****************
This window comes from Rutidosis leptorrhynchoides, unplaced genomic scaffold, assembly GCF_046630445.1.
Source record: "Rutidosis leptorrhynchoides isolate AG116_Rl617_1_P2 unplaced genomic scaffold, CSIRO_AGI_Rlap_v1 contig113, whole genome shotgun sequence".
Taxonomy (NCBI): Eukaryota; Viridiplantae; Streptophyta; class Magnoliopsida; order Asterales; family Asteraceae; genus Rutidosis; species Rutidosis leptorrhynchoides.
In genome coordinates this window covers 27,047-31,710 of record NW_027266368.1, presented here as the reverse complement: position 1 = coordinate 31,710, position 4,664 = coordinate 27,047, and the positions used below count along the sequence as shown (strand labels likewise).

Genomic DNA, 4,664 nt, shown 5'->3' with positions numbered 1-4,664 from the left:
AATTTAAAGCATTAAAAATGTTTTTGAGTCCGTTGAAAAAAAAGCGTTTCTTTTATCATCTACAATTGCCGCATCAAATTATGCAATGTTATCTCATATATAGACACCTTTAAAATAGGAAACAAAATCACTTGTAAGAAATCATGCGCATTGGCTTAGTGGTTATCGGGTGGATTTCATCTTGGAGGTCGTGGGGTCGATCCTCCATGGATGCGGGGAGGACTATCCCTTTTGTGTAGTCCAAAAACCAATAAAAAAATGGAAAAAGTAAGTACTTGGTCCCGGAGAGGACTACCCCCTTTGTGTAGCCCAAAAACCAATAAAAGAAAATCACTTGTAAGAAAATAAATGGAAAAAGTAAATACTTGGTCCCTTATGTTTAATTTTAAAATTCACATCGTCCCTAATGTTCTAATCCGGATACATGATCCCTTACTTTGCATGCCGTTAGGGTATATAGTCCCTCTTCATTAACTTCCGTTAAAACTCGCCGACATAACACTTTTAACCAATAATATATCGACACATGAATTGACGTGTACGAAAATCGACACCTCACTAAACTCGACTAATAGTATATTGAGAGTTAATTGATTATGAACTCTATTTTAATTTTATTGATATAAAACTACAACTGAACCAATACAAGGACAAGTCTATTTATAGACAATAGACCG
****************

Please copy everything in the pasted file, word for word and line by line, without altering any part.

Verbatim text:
This window comes from Rutidosis leptorrhynchoides, unplaced genomic scaffold, assembly GCF_046630445.1.
Source record: "Rutidosis leptorrhynchoides isolate AG116_Rl617_1_P2 unplaced genomic scaffold, CSIRO_AGI_Rlap_v1 contig113, whole genome shotgun sequence".
Taxonomy (NCBI): Eukaryota; Viridiplantae; Streptophyta; class Magnoliopsida; order Asterales; family Asteraceae; genus Rutidosis; species Rutidosis leptorrhynchoides.
In genome coordinates this window covers 27,047-31,710 of record NW_027266368.1, presented here as the reverse complement: position 1 = coordinate 31,710, position 4,664 = coordinate 27,047, and the positions used below count along the sequence as shown (strand labels likewise).

Genomic DNA, 4,664 nt, shown 5'->3' with positions numbered 1-4,664 from the left:
AATTTAAAGCATTAAAAATGTTTTTGAGTCCGTTGAAAAAAAAGCGTTTCTTTTATCATCTACAATTGCCGCATCAAATTATGCAATGTTATCTCATATATAGACACCTTTAAAATAGGAAACAAAATCACTTGTAAGAAATCATGCGCATTGGCTTAGTGGTTATCGGGTGGATTTCATCTTGGAGGTCGTGGGGTCGATCCTCCATGGATGCGGGGAGGACTATCCCTTTTGTGTAGTCCAAAAACCAATAAAAAAATGGAAAAAGTAAGTACTTGGTCCCGGAGAGGACTACCCCCTTTGTGTAGCCCAAAAACCAATAAAAGAAAATCACTTGTAAGAAAATAAATGGAAAAAGTAAATACTTGGTCCCTTATGTTTAATTTTAAAATTCACATCGTCCCTAATGTTCTAATCCGGATACATGATCCCTTACTTTGCATGCCGTTAGGGTATATAGTCCCTCTTCATTAACTTCCGTTAAAACTCGCCGACATAACACTTTTAACCAATAATATATCGACACATGAATTGACGTGTACGAAAATCGACACCTCACTAAACTCGACTAATAGTATATTGAGAGTTAATTGATTATGAACTCTATTTTAATTTTATTGATATAAAACTACAACTGAACCAATACAAGGACAAGTCTATTTATAGACAATAGACCG